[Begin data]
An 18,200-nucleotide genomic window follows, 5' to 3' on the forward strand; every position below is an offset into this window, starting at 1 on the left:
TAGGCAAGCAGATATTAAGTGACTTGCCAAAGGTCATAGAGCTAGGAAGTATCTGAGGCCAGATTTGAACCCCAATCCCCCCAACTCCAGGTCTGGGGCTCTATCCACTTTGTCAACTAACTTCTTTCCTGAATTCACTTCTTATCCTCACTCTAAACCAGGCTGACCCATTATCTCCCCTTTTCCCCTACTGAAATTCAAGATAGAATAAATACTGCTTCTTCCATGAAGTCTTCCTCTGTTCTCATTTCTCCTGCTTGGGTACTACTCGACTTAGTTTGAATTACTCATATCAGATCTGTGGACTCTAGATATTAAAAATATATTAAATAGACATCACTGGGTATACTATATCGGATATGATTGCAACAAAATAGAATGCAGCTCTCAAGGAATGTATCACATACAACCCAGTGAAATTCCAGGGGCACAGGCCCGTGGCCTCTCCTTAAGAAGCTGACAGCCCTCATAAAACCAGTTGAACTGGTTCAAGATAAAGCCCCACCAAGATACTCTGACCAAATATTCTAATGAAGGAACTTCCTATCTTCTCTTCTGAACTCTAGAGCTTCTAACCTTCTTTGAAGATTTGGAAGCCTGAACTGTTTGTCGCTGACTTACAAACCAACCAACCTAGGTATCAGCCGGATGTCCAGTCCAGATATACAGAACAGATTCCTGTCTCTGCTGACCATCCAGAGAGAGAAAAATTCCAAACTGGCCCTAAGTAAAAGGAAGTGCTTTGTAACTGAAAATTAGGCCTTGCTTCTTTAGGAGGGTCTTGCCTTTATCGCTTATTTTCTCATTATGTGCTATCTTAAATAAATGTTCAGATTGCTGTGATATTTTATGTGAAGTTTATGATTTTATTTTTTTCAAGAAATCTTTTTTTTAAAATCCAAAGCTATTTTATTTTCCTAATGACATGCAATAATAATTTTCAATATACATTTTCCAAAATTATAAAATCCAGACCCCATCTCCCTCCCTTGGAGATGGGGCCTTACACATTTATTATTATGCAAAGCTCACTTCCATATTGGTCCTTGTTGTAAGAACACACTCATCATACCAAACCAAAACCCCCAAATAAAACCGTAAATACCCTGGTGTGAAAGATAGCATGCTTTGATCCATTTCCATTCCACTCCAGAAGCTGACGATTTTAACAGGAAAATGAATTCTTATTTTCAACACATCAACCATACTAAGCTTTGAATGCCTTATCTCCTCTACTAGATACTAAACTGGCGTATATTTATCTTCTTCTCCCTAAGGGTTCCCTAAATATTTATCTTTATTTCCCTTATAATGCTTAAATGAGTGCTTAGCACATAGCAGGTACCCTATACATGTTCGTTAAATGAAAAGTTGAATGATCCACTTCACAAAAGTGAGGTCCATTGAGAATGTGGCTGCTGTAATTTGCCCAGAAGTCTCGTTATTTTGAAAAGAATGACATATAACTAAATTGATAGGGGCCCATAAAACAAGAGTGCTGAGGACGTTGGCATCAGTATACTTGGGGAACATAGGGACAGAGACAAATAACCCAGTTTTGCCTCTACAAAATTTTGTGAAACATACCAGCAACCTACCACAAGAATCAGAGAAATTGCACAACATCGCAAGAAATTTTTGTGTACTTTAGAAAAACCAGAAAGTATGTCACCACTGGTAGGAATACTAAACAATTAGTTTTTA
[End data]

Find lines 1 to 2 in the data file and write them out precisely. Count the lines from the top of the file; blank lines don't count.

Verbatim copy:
An 18,200-nucleotide genomic window follows, 5' to 3' on the forward strand; every position below is an offset into this window, starting at 1 on the left:
TAGGCAAGCAGATATTAAGTGACTTGCCAAAGGTCATAGAGCTAGGAAGTATCTGAGGCCAGATTTGAACCCCAATCCCCCCAACTCCAGGTCTGGGGCTCTATCCACTTTGTCAACTAACTTCTTTCCTGAATTCACTTCTTATCCTCACTCTAAACCAGGCTGACCCATTATCTCCCCTTTTCCCCTACTGAAATTCAAGATAGAATAAATACTGCTTCTTCCATGAAGTCTTCCTCTGTTCTCATTTCTCCTGCTTGGGTACTACTCGACTTAGTTTGAATTACTCATATCAGATCTGTGGACTCTAGATATTAAAAATATATTAAATAGACATCACTGGGTATACTATATCGGATATGATTGCAACAAAATAGAATGCAGCTCTCAAGGAATGTATCACATACAACCCAGTGAAATTCCAGGGGCACAGGCCCGTGGCCTCTCCTTAAGAAGCTGACAGCCCTCATAAAACCAGTTGAACTGGTTCAAGATAAAGCCCCACCAAGATACTCTGACCAAATATTCTAATGAAGGAACTTCCTATCTTCTCTTCTGAACTCTAGAGCTTCTAACCTTCTTTGAAGATTTGGAAGCCTGAACTGTTTGTCGCTGACTTACAAACCAACCAACCTAGGTATCAGCCGGATGTCCAGTCCAGATATACAGAACAGATTCCTGTCTCTGCTGACCATCCAGAGAGAGAAAAATTCCAAACTGGCCCTAAGTAAAAGGAAGTGCTTTGTAACTGAAAATTAGGCCTTGCTTCTTTAGGAGGGTCTTGCCTTTATCGCTTATTTTCTCATTATGTGCTATCTTAAATAAATGTTCAGATTGCTGTGATATTTTATGTGAAGTTTATGATTTTATTTTTTTCAAGAAATCTTTTTTTTAAAATCCAAAGCTATTTTATTTTCCTAATGACATGCAATAATAATTTTCAATATACATTTTCCAAAATTATAAAATCCAGACCCCATCTCCCTCCCTTGGAGATGGGGCCTTACACATTTATTATTATGCAAAGCTCACTTCCATATTGGTCCTTGTTGTAAGAACACACTCATCATACCAAACCAAAACCCCCAAATAAAACCGTAAATACCCTGGTGTGAAAGATAGCATGCTTTGATCCATTTCCATTCCACTCCAGAAGCTGACGATTTTAACAGGAAAATGAATTCTTATTTTCAACACATCAACCATACTAAGCTTTGAATGCCTTATCTCCTCTACTAGATACTAAACTGGCGTATATTTATCTTCTTCTCCCTAAGGGTTCCCTAAATATTTATCTTTATTTCCCTTATAATGCTTAAATGAGTGCTTAGCACATAGCAGGTACCCTATACATGTTCGTTAAATGAAAAGTTGAATGATCCACTTCACAAAAGTGAGGTCCATTGAGAATGTGGCTGCTGTAATTTGCCCAGAAGTCTCGTTATTTTGAAAAGAATGACATATAACTAAATTGATAGGGGCCCATAAAACAAGAGTGCTGAGGACGTTGGCATCAGTATACTTGGGGAACATAGGGACAGAGACAAATAACCCAGTTTTGCCTCTACAAAATTTTGTGAAACATACCAGCAACCTACCACAAGAATCAGAGAAATTGCACAACATCGCAAGAAATTTTTGTGTACTTTAGAAAAACCAGAAAGTATGTCACCACTGGTAGGAATACTAAACAATTAGTTTTTA